Somewhat clarifying the remarks he made on Saturday, Sean Spicer, White House press secretary, said on Monday that if you add in the people who watched the event on TV, on digital devices -- to those who showed up in-person -- it was the “largest” ever.
Nielsen said the traditional linear TV ratings from 12 TV networks totaled 31 million for Trump; President Ronald Reagan’s 1981 inauguration earned 41 million.
Here is what Spicer said on Saturday, in a combative tone: “This was the largest audience to ever witness an inauguration — period — both in person and around the globe."
Two separate things -- or not? And was there a correction or clarification when Spicer next spoke to the press?
“I mean there are times when you guys tweet something out or write a story and you publish a correction,” in speaking to the press on Monday. “That doesn’t mean you were intentionally trying to deceive readers and the American people, does it? And I think we should be afforded the same opportunity.”
He added: "If you add up the network streaming numbers, Facebook, YouTube, all the various live streamings that we have information on so far, I don't think there's any question that it was the largest-watched inauguration ever."
Sorry. You can’t simply add Internet viewing metrics to traditional TV viewing measures.
The industry has had many long discussions about this. Measuring digital video viewing commonly comes as unique number of viewers or perhaps the number of streams. Either way, you can’t tell immediately how long viewers watched; it be a single second or less. Traditional linear TV viewing comes in measuring viewers via average viewing minutes.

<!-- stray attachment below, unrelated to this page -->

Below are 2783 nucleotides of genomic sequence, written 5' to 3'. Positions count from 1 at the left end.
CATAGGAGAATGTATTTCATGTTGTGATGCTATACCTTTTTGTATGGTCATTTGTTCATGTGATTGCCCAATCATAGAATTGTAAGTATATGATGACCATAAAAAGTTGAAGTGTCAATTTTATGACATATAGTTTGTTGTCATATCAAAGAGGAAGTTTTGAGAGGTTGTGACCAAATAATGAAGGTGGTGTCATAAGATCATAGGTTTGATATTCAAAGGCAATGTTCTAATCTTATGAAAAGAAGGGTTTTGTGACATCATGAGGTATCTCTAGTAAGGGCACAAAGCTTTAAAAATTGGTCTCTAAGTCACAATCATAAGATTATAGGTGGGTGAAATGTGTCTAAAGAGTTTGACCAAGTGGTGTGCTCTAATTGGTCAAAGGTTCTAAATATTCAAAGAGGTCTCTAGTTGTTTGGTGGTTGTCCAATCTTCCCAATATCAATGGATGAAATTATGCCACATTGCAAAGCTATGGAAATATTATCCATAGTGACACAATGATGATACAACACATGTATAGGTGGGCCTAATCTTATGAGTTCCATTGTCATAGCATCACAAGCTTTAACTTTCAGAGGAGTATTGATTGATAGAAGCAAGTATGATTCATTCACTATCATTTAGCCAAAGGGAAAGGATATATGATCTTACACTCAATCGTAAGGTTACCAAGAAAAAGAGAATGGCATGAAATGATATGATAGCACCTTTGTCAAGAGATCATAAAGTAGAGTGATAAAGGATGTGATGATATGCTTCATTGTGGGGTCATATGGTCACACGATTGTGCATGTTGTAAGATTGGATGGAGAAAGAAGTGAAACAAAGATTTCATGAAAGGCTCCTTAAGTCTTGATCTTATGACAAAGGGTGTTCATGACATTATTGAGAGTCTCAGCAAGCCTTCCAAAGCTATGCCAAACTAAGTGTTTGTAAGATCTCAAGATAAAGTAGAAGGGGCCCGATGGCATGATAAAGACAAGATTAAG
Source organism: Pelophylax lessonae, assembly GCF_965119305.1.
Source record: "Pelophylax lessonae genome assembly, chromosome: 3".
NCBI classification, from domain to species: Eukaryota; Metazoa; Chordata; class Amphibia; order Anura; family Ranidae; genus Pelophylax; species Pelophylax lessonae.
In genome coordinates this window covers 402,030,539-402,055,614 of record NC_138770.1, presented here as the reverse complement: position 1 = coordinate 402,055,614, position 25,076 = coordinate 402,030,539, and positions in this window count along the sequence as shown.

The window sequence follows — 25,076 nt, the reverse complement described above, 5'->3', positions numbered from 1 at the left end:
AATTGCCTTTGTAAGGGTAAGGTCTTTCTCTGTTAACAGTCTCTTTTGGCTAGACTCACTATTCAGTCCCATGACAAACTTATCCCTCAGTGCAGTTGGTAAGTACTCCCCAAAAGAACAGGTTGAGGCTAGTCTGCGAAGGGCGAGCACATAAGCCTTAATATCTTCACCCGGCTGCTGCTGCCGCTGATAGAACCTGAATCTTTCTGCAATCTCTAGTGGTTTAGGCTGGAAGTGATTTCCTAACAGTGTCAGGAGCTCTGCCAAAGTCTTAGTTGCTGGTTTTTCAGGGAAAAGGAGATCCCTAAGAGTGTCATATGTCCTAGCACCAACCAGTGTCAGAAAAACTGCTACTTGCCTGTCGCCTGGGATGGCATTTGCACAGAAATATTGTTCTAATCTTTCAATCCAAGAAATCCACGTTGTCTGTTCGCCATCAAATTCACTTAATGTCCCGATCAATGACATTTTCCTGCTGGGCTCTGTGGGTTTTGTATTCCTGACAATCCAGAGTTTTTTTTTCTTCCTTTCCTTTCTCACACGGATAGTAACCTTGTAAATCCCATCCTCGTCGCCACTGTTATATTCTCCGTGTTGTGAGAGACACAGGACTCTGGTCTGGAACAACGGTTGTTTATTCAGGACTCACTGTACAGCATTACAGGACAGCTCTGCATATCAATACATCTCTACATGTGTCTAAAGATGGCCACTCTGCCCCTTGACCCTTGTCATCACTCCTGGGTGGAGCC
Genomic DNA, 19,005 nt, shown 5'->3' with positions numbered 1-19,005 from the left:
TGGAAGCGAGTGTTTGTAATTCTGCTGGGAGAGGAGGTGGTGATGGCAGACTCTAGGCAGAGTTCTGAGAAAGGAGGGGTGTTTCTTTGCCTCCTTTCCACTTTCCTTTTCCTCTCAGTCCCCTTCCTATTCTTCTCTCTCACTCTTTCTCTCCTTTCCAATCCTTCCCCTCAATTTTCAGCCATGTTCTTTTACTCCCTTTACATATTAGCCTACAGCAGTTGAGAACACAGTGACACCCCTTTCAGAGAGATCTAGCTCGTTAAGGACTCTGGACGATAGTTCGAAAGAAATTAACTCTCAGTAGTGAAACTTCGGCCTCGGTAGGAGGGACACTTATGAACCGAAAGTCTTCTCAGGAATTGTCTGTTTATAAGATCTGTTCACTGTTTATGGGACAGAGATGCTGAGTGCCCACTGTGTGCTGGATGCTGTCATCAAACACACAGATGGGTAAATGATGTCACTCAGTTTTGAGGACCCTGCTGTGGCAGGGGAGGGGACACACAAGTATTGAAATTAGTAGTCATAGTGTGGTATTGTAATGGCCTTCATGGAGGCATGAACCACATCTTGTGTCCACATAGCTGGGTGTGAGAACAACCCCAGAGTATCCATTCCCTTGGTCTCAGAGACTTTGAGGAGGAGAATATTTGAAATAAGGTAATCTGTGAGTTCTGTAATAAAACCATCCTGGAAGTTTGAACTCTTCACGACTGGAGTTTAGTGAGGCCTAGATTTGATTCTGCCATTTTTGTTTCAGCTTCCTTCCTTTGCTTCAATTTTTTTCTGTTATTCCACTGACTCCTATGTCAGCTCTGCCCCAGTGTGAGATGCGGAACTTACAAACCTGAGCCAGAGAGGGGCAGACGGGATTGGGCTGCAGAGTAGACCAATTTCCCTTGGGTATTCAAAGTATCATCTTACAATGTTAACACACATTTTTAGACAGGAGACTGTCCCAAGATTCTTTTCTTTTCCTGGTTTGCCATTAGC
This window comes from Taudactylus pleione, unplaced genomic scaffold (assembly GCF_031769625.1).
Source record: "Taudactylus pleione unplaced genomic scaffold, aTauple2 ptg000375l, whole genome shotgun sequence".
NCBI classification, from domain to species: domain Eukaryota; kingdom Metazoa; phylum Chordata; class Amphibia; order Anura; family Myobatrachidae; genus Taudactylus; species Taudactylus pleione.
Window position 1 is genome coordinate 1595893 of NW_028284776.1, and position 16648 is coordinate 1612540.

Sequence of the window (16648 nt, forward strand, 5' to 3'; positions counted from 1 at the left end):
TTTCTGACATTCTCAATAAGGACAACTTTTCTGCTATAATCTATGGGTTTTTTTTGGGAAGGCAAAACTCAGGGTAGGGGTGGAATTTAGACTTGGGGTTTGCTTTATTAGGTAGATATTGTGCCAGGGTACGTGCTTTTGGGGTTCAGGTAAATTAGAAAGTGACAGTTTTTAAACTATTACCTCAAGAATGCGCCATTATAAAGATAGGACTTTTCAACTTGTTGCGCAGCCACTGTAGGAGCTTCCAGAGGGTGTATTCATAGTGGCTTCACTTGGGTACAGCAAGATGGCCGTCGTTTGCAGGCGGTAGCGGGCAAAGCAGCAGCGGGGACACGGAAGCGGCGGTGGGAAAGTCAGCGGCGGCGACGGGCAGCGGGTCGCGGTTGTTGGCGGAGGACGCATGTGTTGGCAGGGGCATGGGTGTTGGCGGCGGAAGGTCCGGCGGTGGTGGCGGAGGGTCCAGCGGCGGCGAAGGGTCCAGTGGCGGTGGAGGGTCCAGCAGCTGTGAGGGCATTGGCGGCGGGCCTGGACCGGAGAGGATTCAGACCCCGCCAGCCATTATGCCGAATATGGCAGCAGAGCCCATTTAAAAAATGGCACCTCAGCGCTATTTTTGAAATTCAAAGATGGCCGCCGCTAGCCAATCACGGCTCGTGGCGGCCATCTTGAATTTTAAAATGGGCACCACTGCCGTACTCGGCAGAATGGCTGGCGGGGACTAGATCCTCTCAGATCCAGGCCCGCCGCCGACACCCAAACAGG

The facts: Trump’s inauguration wasn’t No. 1 when looking at traditional linear TV measurement -- average minute ratings. He came in fifth place. Spicer, in a softer Monday tone, said: “Sometimes we disagree with the facts.”
Trump’s profile continues to be of the highest importance to him and his staff.
We all remember during the Republican debates how Trump touted that cable TV networks high ratings -- and high ad sales -- were thanks to his appearances. He felt meant extra money should come his way -- $5 million from CNN, according to one example. He claimed he would donate the money to veterans’ charities.
Trump has looked at TV ratings closely many other times -- going back to “Celebrity Apprentice.” In 2011, he said the show was the No. 1TV viewing show on NBC. On the NBC’s “Today” show, he said: “I hate to say it, I have the No. 1 show on NBC.”
Yes, it was -- just for one week ending April 3, 2011 and among 18-49 viewers, not for total viewers. No matter, it didn’t last long. For the entire season, the show landed fifth on NBC and 36th overall.
With President Trump now in control, expect ongoing challenges to political TV ratings data and marketing metrics.